Certificates are required for vaccination against yellow fever. Check current medical advice on typhoid, cholera and hepatitis. It is advisable to start anti-malaria medications 10 days prior to arrival and continue with the same until 14 days after leaving East Africa. Our guests are also encouraged make their own insurance arrangements for the time they will be in Africa. You should consult your local doctor for advice on medication.

Be smart about malaria:
This is your biggest health risk in Africa, especially south of the Sahara. Rely only on advice from travel health specialists.

Get immunized:
Stop worrying about nasties like yellow fever and Hepatitis B, by getting the right immunizations. (You may have to show proof of vaccination against certain diseases before you can enter the country.)

Visit the dentist before you go:
Who needs a lion-size toothache halfway along the safari path?

Protect yourself from insects:
Malaria, dengue fever, and yellow fever are transmitted by bug bites. Cover up with clothes, use insect repellent, and sleep under a mosquito net.

Think before you take a dip:
Schistosomiasis (also known as bilharzia) is a parasitic-carried disease that you can catch by swimming, bathing, or paddling in fresh water lakes in East Africa.

Respect the heat:
Take time to acclimatise, drink plenty of bottled water, and take it easy in the heat of the day.

Bring sturdy footwear:
Sore feet can ruin a trip, and blisters, chafing and other injuries are common causes of major foot infections.

Be prepared:
A well-stocked, sterile medical kit, including painkillers, blister ointment, and adhesive tape is vital. If you’re on an adventure trip, such as river rafting on the River Nile, consider getting basic first aid training first.

Language:
The official language is English though Swahili and Luganda are commonly spoken throughout in Uganda. Teach yourself some basic Luganda and Swahili words which can be found on our website.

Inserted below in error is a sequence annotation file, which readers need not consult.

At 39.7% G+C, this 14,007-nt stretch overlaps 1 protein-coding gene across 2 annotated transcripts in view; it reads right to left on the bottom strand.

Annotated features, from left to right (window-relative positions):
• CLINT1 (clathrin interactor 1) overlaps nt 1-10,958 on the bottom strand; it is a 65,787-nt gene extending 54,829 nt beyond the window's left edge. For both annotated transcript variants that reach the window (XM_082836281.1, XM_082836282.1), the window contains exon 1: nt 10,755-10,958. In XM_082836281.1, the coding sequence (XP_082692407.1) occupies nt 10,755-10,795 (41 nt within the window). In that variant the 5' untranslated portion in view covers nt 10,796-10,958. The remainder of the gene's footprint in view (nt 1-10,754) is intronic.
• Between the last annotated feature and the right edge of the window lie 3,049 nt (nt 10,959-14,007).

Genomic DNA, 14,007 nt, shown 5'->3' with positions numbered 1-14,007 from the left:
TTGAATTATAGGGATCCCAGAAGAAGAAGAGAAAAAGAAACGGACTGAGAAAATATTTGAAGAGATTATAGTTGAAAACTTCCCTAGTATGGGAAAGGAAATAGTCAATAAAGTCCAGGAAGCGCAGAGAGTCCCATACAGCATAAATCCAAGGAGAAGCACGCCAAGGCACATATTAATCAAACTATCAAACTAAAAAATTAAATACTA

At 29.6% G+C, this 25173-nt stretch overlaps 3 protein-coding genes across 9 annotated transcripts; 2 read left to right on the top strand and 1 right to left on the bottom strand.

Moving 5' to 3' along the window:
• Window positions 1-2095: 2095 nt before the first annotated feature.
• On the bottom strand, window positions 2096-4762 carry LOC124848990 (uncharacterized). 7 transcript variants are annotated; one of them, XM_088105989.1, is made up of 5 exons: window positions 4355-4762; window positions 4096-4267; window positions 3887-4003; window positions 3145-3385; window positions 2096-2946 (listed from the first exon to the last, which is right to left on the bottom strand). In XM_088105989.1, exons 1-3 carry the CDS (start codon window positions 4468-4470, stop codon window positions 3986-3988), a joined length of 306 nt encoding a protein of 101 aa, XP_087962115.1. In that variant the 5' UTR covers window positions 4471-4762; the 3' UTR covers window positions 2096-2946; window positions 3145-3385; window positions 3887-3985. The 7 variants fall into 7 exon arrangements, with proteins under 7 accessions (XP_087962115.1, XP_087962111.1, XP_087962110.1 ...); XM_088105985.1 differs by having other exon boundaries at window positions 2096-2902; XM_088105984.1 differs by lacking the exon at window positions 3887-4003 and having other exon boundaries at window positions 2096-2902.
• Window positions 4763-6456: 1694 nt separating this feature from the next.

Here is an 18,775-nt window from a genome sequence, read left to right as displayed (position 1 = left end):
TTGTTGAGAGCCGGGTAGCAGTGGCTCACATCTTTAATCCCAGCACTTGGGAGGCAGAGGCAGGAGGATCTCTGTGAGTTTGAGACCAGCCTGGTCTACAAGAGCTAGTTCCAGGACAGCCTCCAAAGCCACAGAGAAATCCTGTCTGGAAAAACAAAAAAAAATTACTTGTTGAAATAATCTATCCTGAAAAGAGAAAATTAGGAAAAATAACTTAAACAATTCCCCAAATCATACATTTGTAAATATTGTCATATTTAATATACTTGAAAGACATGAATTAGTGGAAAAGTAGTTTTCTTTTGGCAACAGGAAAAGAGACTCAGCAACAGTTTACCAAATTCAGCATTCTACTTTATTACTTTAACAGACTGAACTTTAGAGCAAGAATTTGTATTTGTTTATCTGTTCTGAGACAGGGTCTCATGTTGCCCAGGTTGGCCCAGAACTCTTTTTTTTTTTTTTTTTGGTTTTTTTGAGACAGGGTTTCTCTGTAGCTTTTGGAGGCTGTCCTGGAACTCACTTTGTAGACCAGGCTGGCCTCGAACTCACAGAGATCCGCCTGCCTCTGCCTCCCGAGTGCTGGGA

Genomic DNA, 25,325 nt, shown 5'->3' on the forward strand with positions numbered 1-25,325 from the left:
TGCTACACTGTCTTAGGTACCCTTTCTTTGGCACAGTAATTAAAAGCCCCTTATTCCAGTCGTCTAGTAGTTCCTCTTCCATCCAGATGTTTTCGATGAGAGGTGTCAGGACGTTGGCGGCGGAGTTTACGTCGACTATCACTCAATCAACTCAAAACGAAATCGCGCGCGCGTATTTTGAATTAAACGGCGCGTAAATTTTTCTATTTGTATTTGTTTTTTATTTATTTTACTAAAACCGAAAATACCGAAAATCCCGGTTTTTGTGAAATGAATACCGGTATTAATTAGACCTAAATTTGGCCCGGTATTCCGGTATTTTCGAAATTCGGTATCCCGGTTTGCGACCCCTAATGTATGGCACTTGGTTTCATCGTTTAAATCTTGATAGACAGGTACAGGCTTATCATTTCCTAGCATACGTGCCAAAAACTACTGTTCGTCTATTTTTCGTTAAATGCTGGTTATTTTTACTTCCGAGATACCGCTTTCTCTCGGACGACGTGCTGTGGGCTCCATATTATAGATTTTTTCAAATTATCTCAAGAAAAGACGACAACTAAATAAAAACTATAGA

Tipping:
Our general recommendation is to tip moderately – in accordance with the level and quality of service provided. The traditional gratuity to safari guides or camp staff is not included in the price of your tour but is completely discretionary. Beware of unscrupulous people who try to exhort extra payment from unwary passengers just for shuffling their bags around.

Photography:
We advise that you always ask before you take anyone’s picture. For some it is against their religion to be photographed.

Research your destination’s culture, history, environment, and geography before you go: You can never know enough. The better you understand a subject, the better you’ll be able to capture it in a meaningful way on film.

Rise early and stay out into early evening: Uganda still runs on solar rhythms, so the day begins before dawn, fades in the afternoon, and has a second wind in the evening as things cool off.

Interact with the locals. By gaining their trust, you will be much more likely to capture the photograph you desire. You can also pick up valuable insights on cultural practices.

Walk! On foot it’s easier to meet locals and become involved with cultural activities that you want to photograph.

Bring a camcorder. You can bring your own own video cameras to make a lasting record of your trip or Safari experience in Africa. These days you can get very advanced but practical video cameras. Video cameras make a great and exciting way to record your memories of Africa and all your travels.

Choose hotels wisely. If you travel on your own and not with Real Africa Adventures stay as close as you can to the historical centre, major monuments, or markets. The more you can walk, the greater the chance of getting good pictures.

Security:
Precautions should be taken as in any major city. Unless safety deposit boxes are available in your hotel or lodge, always carry travel documents, traveler’s cheques, cash and other valuables with you at all times. We recommend that you do not walk late in the night but instead take a taxi if you have to.

Be aware of your surroundings:
Remember that you’re a visitor from one of the world’s wealthiest countries traveling in one of the poorest places on earth, Travel as lightly and as modestly as possible, without flashy expensive jewelery, gadgets and lots of luggage and bags.

Precautions should be taken as in any major city. Unless safety deposit boxes are available in your hotel or lodge, always carry travel documents, traveler’s cheques, cash and other valuables with you at all times. We recommend that you do not walk late in the night but instead take a taxi if you have too.